The Philadelphia Phillies lead the race for second place in the NL East entering Thursday's showdown against the Miami Marlins, which begins a crucial seven-day series.
Philly split yesterday's doubleheader with Boston, while the Marlins are coming off a 29-9 loss to Atlanta and need to rebound quickly. Miami sits 1.5 games back from the Phillies in the division, and is clinging to the NL's final playoff seed by the same margin.
Keep going for the rest of abe Insights' preview, which includes a breakdown of the primary betting lines, advanced stats and the best odds available across all sportsbooks.
Date: Thursday, September 10
Time: 6:40 p.m. ET
TV: NBC Sports Philadelphia; Fox Sports Florida
Implied Probabilities: Phillies 52%; Marlins 50%
Spread: PHI -1.5 (+155); MIA +1.5 (-161)
Moneyline: PHI -108; MIA -100
Philly's Jake Arrieta has continually regressed since arriving from the Cubs over two seasons ago. He's just 3-4 this year with a 5.64 ERA, looking like a shell of the star who won the NL Cy Young Award in 2015.
Arrieta will hope to rekindle some of that old magic on Thursday as he braces to take on Sandy Alcantara, who's first out to the mound for the home team. Alcantara has a 2-1 mark in three starts with a 3.78 ERA.
25.1 vs. 20.7: When it comes out strikeout percentage, the Phillies fan far less than the Fish do. Miami's K rate ranks sixth-highest in MLB, while Philadelphia boasts the fourth-lowest total.
.337 vs. .306: Another offensive area Philly has the edge is in weighted on-base percentage, which is a fairly all-encompassing stat that shows the Phillies balance power, patience at the plate and situational hitting better than most clubs, ranking seventh in the category. The Marlins are all the way down at 24th out of 30 teams.
7.24 vs. 5.27: Following the first five innings or so, all bets are off. These figures are the ERA for Philadelphia and Miami relievers respectively. Philly's is the worst mark in MLB, and the Marlins aren't much better, still placing in the bottom five.
A lack of run support continues to belie how good Alcantara has been for the Marlins. The 25-year-old had an even lower ERA in 2019, yet managed only a 6-14 record overall. Thankfully, Miami has picked up the slack and rallied around each other since a COVID-19 outbreak put the season in doubt for a while.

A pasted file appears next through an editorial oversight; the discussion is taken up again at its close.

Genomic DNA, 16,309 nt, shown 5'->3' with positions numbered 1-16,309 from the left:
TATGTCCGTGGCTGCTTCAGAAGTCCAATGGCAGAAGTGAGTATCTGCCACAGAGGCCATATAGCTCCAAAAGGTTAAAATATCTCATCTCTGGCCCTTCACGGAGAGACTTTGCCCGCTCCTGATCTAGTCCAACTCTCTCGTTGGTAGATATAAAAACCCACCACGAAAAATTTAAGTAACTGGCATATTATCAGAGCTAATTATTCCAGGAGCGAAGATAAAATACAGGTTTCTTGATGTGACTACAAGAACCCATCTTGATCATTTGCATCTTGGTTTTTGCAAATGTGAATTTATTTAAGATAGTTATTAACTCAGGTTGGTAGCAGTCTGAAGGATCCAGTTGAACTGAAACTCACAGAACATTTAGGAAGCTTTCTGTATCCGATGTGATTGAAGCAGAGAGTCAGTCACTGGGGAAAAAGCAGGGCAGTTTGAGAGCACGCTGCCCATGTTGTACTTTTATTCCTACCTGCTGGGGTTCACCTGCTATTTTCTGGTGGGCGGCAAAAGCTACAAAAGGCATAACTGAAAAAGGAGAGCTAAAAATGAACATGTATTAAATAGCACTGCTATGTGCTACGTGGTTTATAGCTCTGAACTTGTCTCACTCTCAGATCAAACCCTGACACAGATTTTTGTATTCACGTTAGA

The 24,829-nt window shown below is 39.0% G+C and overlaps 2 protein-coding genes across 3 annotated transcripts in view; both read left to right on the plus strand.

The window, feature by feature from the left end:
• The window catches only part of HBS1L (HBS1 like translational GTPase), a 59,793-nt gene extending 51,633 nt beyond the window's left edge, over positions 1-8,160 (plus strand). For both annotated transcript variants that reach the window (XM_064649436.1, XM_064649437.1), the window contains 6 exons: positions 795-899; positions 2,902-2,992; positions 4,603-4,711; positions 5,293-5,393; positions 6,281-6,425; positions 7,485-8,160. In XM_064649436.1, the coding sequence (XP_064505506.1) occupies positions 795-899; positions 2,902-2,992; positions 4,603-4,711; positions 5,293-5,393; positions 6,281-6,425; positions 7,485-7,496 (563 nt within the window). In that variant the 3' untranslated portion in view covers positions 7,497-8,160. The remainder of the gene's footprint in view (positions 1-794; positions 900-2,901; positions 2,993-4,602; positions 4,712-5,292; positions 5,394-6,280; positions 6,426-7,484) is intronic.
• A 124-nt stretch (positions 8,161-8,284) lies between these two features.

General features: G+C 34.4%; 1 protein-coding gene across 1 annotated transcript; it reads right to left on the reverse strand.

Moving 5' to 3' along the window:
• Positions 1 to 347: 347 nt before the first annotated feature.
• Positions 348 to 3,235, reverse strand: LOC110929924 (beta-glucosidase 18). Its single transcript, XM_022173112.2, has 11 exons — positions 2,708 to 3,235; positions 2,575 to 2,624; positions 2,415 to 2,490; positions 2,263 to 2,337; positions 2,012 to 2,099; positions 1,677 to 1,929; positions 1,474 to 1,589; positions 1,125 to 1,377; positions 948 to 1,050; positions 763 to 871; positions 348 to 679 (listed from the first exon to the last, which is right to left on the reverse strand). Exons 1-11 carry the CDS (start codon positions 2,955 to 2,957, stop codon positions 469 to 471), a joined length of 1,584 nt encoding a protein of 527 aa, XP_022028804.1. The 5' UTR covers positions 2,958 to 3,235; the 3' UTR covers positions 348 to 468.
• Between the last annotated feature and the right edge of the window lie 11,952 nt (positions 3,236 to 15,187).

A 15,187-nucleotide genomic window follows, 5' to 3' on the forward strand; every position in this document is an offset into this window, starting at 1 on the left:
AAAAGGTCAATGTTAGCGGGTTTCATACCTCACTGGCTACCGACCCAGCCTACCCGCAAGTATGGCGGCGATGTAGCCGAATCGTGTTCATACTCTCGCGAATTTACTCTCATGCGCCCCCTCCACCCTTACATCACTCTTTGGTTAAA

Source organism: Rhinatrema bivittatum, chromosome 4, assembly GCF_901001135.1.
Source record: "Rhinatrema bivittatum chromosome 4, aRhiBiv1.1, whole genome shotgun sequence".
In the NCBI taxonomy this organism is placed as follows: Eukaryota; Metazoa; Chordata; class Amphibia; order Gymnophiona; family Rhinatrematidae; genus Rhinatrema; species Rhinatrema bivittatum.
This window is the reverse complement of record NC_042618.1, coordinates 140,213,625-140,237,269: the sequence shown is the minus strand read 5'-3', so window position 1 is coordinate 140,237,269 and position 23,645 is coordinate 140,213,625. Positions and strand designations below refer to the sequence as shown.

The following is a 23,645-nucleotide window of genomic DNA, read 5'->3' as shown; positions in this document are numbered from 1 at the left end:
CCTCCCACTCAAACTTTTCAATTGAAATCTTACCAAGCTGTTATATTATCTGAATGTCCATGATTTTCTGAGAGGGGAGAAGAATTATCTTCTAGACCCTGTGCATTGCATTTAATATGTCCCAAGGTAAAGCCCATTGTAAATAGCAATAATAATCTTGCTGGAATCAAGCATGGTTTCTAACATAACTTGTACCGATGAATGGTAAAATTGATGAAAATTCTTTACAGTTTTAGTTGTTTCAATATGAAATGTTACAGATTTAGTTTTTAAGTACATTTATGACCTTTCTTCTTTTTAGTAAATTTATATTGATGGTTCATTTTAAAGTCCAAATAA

Alcantara's fastball has serious sinking action on it and reaches the high 90s on the radar gun on average, per FanGraphs. His stuff is straight-up nasty, and he used it to his advantage in his last outing against the AL-leading Rays, pitching six innings of three-hit ball and only one run allowed.
In fact, the Phillies were Alcantara's first opponent of this year, and he came out firing with 6.2 innings pitched, one earned run on three hits allowed and seven strikeouts. Unfortunately, that was his last appearance for over a month, as Alcantara was one of 18 Marlins to record a positive coronavirus test.
But of course, facing the Phillies' lineup is no cakewalk. There's a ton of star power, headlined by Bryce Harper, and despite no one having a transcendent season, no one on Philadelphia is really slacking off at the plate. Harper, J.T. Realmuto, Rhys Hoskins and Andrew McCutchen, among others, are savvy veterans who will make Alcantara work.
The bad news for Philly is it's counting on Arrieta to get through a good chunk of this contest unscathed. Then, there's not much solace to take in whomever enters after him, as the Phillies' bullpen has been beaten upon all season even worse than Miami's.
Whichever team can figure out relief pitching for the evening will be better off tonight and moving forward in this marathon series. Thanks to Miami having the starting pitching edge, look for bettors to skew toward the Marlins' spread and moneyline.
Regarding the run total, it's a little above the MLB standard, which makes sense due to the bullpen struggles on both sides. Look for the majority of wagers to hammer the Over in anticipation of a fun, high-scoring divisional duel.
Note: Odds current as of 1:40 p.m. ET on Thursday, September 10.
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